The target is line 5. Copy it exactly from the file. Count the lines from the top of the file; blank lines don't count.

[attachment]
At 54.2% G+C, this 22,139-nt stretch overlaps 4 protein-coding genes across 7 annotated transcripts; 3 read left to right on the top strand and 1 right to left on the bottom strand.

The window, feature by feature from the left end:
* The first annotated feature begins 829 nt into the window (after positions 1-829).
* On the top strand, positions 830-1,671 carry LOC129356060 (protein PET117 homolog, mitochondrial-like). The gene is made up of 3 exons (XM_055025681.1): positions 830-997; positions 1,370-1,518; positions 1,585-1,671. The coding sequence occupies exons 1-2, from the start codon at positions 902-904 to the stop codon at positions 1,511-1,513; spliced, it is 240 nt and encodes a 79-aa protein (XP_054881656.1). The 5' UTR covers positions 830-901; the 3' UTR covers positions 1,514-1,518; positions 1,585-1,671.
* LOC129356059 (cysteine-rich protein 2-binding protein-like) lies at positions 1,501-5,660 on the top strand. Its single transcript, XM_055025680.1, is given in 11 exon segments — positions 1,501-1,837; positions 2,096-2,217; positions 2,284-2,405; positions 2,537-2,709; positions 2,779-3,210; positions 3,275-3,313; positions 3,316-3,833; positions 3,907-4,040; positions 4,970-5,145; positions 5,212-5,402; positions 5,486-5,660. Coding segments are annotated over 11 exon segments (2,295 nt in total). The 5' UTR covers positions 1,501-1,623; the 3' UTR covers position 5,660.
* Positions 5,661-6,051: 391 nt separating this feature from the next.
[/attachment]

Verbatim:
* LOC129356059 (cysteine-rich protein 2-binding protein-like) lies at positions 1,501-5,660 on the top strand. Its single transcript, XM_055025680.1, is given in 11 exon segments — positions 1,501-1,837; positions 2,096-2,217; positions 2,284-2,405; positions 2,537-2,709; positions 2,779-3,210; positions 3,275-3,313; positions 3,316-3,833; positions 3,907-4,040; positions 4,970-5,145; positions 5,212-5,402; positions 5,486-5,660. Coding segments are annotated over 11 exon segments (2,295 nt in total). The 5' UTR covers positions 1,501-1,623; the 3' UTR covers position 5,660.